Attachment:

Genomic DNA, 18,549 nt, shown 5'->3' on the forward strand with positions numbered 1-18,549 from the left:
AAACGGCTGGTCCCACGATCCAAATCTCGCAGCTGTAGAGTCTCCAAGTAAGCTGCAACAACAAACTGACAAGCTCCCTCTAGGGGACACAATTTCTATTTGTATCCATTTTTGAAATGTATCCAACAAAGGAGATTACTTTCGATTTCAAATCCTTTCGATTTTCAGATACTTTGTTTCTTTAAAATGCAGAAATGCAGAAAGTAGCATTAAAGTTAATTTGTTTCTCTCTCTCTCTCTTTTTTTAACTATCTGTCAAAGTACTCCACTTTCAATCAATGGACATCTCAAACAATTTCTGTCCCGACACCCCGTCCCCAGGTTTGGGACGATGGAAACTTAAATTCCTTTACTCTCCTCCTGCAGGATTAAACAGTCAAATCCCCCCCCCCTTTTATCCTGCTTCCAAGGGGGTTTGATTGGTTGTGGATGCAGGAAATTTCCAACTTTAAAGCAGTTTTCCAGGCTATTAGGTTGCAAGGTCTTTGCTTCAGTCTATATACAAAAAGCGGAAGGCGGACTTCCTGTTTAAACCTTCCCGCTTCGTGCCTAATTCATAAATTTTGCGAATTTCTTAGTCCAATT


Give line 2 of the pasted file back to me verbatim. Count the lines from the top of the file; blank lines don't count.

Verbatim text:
AAACGGCTGGTCCCACGATCCAAATCTCGCAGCTGTAGAGTCTCCAAGTAAGCTGCAACAACAAACTGACAAGCTCCCTCTAGGGGACACAATTTCTATTTGTATCCATTTTTGAAATGTATCCAACAAAGGAGATTACTTTCGATTTCAAATCCTTTCGATTTTCAGATACTTTGTTTCTTTAAAATGCAGAAATGCAGAAAGTAGCATTAAAGTTAATTTGTTTCTCTCTCTCTCTCTTTTTTTAACTATCTGTCAAAGTACTCCACTTTCAATCAATGGACATCTCAAACAATTTCTGTCCCGACACCCCGTCCCCAGGTTTGGGACGATGGAAACTTAAATTCCTTTACTCTCCTCCTGCAGGATTAAACAGTCAAATCCCCCCCCCCTTTTATCCTGCTTCCAAGGGGGTTTGATTGGTTGTGGATGCAGGAAATTTCCAACTTTAAAGCAGTTTTCCAGGCTATTAGGTTGCAAGGTCTTTGCTTCAGTCTATATACAAAAAGCGGAAGGCGGACTTCCTGTTTAAACCTTCCCGCTTCGTGCCTAATTCATAAATTTTGCGAATTTCTTAGTCCAATT